This paper examinest he ability of conventionalt ravel-forecastingm odels to respond to forecasting needs created by the Clean Air Act Amendments (CAAA) of 1990 and the air-quality lawsuit brought against the Metropolitian Transportation Commission, San Francisco. Initially, the probable response of travel behavior to the various transportation control measures of the CAAA are reviewed. The ability of the travel-forecasting models to reflect each of the various responses is examined, concluding that only those transportation-control measures (TCMs) resulting in a change in travel mode, auto occupancy, or destination can be modeled, Most remaining TCMs require significant model changes. Similarly, with capacity changes, three of the seven potential changes in travel behavior can be modeled, if the models are run through a series of feedback loops. For emissions modeling, the inputs cannot be obtained with the required specificity. Short-run and longer-run changes are identified that should be made to current modeling procedures to add further to the abilities of the models to produce good travel forecasts.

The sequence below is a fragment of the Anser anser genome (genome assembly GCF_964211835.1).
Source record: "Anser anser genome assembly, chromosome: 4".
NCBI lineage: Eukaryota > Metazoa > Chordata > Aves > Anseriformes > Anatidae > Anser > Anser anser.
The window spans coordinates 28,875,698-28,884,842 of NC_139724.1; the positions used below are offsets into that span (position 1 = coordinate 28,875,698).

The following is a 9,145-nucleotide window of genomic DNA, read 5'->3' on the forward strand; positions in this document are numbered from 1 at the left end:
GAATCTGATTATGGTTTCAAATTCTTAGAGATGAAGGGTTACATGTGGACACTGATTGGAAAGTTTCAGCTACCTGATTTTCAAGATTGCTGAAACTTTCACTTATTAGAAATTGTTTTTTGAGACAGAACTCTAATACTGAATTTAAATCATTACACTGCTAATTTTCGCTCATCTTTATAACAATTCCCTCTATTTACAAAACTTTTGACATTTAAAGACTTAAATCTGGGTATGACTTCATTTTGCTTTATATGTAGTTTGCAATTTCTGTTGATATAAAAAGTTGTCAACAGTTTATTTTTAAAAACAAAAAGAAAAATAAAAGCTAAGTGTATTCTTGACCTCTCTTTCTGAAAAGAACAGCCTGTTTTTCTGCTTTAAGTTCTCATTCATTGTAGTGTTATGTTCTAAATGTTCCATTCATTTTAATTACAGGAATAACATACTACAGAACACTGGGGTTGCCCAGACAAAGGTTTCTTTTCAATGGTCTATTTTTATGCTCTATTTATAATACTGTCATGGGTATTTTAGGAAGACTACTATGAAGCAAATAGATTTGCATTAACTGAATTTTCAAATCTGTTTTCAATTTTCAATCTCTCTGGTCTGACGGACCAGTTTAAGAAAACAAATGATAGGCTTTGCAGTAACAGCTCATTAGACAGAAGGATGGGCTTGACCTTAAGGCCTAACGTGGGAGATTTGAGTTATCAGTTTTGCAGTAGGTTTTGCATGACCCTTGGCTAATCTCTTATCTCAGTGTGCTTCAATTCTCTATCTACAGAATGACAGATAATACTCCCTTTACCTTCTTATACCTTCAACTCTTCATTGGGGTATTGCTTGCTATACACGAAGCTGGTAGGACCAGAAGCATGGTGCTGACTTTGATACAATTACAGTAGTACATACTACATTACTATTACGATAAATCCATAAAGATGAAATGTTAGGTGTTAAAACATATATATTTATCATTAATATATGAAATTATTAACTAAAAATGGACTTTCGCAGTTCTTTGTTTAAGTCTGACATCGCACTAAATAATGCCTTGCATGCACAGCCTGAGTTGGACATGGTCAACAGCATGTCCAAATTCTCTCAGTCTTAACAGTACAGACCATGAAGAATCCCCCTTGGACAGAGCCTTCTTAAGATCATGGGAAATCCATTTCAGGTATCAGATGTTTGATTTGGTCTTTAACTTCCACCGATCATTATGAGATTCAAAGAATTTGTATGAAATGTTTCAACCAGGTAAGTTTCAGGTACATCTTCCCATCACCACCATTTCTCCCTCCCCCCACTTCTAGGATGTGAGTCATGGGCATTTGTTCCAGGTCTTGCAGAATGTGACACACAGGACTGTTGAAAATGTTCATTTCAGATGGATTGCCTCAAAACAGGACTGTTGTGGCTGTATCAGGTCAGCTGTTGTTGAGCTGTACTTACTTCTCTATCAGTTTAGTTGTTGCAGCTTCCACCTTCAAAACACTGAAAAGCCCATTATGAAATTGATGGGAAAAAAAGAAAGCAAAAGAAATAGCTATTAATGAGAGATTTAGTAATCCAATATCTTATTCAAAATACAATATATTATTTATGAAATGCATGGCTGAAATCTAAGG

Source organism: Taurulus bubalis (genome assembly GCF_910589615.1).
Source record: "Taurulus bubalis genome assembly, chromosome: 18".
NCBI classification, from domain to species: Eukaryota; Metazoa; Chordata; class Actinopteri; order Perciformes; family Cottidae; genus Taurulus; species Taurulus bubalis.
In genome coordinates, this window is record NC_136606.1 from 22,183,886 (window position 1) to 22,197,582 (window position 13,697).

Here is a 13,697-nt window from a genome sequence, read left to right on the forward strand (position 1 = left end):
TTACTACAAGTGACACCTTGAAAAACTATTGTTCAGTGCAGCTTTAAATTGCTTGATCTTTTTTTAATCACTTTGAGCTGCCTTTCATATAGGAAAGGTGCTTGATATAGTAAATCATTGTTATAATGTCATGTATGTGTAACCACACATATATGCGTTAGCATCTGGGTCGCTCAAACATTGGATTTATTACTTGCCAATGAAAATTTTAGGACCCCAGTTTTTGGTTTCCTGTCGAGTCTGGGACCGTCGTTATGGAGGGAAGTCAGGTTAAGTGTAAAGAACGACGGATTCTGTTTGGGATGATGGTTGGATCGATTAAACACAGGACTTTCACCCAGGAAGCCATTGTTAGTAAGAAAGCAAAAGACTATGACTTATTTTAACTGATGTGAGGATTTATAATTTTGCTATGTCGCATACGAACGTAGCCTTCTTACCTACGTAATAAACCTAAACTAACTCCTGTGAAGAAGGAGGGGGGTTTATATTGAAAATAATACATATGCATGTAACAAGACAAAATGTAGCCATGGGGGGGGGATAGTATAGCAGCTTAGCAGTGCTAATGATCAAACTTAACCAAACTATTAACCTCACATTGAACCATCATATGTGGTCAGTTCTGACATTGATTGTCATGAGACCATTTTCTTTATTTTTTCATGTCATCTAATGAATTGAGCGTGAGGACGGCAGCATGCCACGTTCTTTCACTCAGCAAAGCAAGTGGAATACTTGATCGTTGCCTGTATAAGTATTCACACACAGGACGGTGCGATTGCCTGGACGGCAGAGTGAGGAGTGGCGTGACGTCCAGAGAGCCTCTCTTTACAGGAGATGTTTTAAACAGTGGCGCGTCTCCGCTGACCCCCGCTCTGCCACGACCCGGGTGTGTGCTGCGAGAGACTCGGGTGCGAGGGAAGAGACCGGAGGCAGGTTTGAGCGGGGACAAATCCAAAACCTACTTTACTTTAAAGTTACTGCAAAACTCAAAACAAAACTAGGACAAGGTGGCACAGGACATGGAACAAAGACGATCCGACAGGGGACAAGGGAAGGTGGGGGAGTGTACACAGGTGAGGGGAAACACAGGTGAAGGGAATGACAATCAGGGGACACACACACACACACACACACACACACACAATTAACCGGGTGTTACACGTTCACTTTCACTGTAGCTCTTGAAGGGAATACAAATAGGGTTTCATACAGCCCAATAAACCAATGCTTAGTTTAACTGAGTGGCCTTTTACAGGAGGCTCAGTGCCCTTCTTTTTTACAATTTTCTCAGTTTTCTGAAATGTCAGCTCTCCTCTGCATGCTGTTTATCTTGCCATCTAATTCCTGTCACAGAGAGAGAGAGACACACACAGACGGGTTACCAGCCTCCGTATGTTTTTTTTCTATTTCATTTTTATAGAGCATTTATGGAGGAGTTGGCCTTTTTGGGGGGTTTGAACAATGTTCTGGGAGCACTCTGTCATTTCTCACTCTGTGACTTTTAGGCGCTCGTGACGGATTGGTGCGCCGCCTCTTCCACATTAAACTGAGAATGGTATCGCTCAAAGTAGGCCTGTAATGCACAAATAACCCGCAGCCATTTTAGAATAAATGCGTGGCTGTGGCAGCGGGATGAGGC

|Original language||English (US)|
|Number of pages||19|
|Journal||Journal of Transportation Engineering|
|State||Published - Sep 1993|
ASJC Scopus subject areas
- Civil and Structural Engineering